The Ryerson Commerce and Government Association (RCGA) hosted a conference on November 17 highlighting business leaders in the cannabis industry. The speakers represented many aspects of the burgeoning cannabis industry, including licensed producers, venture capitalists, and marketing consultation executives.

Presenters included representatives from the venture capital fund and business accelerator Leaf Forward, investment firm and licensed producer INDIVA, the Ted Rogers School of Management, and marketing consultants Elite Digital Team.

In an interview with The Varsity, Eesha Arshad, President of the RCGA, said, “I think that the more students know about [recreational consumption], it will be beneficial to them… The uses are so wide, and I think it is so important for us to accept it with open arms.” Arshad added that a greater understanding of cannabis’ uses, in addition to the process of destigmatizing its use, were key reasons in deciding to host the conference.

The conference’s keynote speaker, Alex Blumenstein, is the CEO of Leaf Forward, a launch pad for entrepreneurs in the cannabis industry. In its first year of operation, Leaf Forward has raised $1.2 million and invests $50,000 for every startup in its accelerator program.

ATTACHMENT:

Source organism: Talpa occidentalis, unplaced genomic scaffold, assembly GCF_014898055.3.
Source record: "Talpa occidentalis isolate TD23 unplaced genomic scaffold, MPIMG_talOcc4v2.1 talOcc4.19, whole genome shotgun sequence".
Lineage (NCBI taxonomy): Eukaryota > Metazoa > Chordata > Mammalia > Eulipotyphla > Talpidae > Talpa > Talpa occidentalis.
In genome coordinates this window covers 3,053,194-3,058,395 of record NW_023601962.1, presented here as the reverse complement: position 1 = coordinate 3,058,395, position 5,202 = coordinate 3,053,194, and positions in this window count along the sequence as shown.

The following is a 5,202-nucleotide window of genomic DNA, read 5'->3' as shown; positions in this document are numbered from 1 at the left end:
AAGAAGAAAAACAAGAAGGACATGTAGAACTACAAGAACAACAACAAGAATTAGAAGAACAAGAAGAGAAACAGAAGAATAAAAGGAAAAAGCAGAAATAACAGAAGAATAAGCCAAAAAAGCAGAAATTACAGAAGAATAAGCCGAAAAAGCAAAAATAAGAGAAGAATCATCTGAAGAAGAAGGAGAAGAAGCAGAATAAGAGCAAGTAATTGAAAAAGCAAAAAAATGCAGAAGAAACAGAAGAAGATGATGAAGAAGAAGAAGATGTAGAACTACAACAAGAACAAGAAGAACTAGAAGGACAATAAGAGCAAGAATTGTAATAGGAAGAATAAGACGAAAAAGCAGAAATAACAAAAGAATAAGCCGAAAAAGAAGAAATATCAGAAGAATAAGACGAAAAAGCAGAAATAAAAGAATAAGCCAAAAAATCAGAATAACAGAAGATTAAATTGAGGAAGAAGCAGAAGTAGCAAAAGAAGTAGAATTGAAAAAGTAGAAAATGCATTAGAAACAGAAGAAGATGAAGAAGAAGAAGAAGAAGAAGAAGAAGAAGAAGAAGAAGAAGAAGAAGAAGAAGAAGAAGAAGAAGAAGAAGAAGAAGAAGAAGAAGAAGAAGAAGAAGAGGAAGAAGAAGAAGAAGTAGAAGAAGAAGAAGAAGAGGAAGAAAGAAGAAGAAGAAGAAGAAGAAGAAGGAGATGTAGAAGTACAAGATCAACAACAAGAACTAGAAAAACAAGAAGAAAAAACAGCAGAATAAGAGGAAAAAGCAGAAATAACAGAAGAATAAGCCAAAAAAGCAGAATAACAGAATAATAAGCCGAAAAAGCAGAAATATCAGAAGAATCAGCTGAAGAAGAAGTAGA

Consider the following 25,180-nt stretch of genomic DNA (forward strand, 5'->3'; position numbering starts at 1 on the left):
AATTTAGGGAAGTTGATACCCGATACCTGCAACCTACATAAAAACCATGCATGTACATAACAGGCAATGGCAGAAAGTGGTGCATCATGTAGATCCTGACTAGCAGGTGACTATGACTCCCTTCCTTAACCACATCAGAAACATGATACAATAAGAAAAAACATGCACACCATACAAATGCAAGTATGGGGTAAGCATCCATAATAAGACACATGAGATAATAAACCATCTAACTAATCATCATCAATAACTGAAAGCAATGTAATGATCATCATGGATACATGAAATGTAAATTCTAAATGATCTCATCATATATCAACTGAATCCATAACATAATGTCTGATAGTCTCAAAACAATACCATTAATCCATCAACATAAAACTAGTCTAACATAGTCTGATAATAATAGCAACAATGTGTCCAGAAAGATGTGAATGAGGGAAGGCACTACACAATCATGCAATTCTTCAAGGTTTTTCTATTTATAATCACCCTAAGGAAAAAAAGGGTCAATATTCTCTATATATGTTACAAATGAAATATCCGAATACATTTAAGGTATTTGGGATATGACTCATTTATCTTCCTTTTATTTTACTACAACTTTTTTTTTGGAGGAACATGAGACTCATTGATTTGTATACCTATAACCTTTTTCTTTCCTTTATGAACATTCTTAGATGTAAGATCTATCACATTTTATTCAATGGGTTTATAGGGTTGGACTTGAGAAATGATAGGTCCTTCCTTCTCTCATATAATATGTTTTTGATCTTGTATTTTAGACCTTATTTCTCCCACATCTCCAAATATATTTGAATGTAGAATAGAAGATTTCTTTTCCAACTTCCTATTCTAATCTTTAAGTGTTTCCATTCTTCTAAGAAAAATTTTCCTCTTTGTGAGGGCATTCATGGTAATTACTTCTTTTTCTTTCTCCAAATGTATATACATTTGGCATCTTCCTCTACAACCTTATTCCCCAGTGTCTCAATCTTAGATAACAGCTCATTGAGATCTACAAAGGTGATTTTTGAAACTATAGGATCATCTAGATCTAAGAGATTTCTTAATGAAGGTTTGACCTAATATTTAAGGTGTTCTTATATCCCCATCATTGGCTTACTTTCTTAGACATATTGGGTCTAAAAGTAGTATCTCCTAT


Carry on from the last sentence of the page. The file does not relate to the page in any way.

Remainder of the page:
Other speakers included Indiva President and CEO Niel Marotta and Ryerson instructor Brad Poulos, who is the academic coordinator of CZEN 420: The Business of Cannabis.

The all-day event was informative for those interested — or invested — in the progression of the cannabis industry in Canada. In terms of investment and employment opportunities, the main takeaway from the event was that it may be too late for ‘wannabe’ cultivators to enter an already highly competitive market.

Furthermore, Ontario is on the brink of a boom in processed cannabis products. The speakers predicted a major international shift in the cannabis market away from flower cultivation and toward processed products such as distillates and CBD-infused edibles.

The current state and trajectory of the recreational market was thoroughly examined by speakers and panelists. However, there was a noticeable lack of information regarding the future of the pharmaceutical cannabis industry in Canada.

In an email to The Varsity, Tiffany Lauren, CEO of cannabis education group Canbis, wrote, “I was disappointed there wasn’t any panel or speaker addressing the huge therapeutic potential of medical cannabis… [and how it] can help counter the opioid crisis in Canada.”